# Determine the limit of $\lim_{x \rightarrow 0} \frac{\left | x \right | \cdot \left | \cos x \right |}{\left | \sin x \right |}$

Determine the limit of $$\lim_{x \rightarrow 0} \frac{\left | x \right | \cdot \left | \cos(x) \right |}{\left | \sin(x) \right |}$$

This is a task from an old exam. But I don't know if you can determine the limit of it at all because $sin$ and $cos$ oscillate.

If I just look at it, I cannot really say the limit. So I tried to use L'Hôpital's rule (derivate the enumerator and denominator):

$$\lim_{x \rightarrow 0} \frac{\cos(x)-x \cdot \sin(x)}{\cos(x)} = \lim_{x \rightarrow 0}\frac{\cos(x)}{\cos(x)}- \frac{x \cdot \sin(x)}{\cos(x)} = \lim_{x \rightarrow 0}\text{ }1 - \frac{x \cdot \sin(x)}{\cos(x)}$$

At this point I realized I have totally ignored the modulus signs :o

I'm not sure how to deal with them? Can I just set them after I finished derivating? So I would end up with:

$$\lim_{x \rightarrow 0}\text{ }1 - \frac{|x| \cdot |\sin(x)|}{|\cos(x)|}$$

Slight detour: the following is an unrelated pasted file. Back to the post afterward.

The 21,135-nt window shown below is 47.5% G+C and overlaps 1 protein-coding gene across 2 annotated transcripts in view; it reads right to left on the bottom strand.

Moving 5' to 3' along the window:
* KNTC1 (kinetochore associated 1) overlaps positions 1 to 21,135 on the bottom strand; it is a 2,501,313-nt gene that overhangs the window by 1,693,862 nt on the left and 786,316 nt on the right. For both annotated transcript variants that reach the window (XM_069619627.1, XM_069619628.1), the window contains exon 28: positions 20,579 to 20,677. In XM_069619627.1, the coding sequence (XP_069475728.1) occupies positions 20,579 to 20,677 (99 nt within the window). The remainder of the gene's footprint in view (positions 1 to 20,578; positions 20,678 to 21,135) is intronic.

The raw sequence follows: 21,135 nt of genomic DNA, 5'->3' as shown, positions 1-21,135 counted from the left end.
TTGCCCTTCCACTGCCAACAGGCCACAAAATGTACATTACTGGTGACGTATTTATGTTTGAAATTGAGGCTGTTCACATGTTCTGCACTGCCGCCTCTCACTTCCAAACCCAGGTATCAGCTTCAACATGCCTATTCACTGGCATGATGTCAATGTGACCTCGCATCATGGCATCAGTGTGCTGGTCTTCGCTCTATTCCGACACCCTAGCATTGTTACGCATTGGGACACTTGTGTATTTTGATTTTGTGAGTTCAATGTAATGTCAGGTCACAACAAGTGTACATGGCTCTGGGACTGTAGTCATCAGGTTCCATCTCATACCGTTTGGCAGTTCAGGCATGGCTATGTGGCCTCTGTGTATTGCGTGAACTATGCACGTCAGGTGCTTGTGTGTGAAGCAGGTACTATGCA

Or just ignore the modulus signs and do the limit once going from left and once going from right side?

This is confusing but as it looks like in the end, it goes towards $1$ ?

• – R.W
Oct 9, 2017 at 21:12
• You can drop those modulus signs without any problem because the quantity inside those signs is positive. And use $x/\sin x\to 1$. Oct 10, 2017 at 10:06

Because $f(x) = |x|$ is continuous, you can exchange it with the limit, i.e. say that $$\lim_{x \to 0} \frac{|x| |\cos(x)|}{| \sin(x) |} = \lim_{x \to 0} \left| \frac{x \cos(x)}{\sin(x)}\right| = \left| \lim_{x \to 0} \frac{x \cos(x)}{\sin(x)}\right|$$ and the limit inside is easy to compute directly if you remember that $$\lim_{x \to 0} \frac{\sin x}{x} = 1.$$
• I do not like this argument too much. For instance $\lim\limits_{n\to\infty} 1=\lim\limits_{n\to\infty} |(-1)^n|=|\lim\limits_{n\to\infty} (-1)^n|$ which has no sense since $(-1)^n$ has no limit. I would prefer you say $\lim\limits_{x\to 0}\dfrac{x\cos(x)}{\sin(x)}=1$ so $x\mapsto|x|$ being continuous then $\lim\limits_{x\to 0}\left|\dfrac{x\cos(x)}{\sin(x)}\right|=1$. Your proof somehow took the reverse way.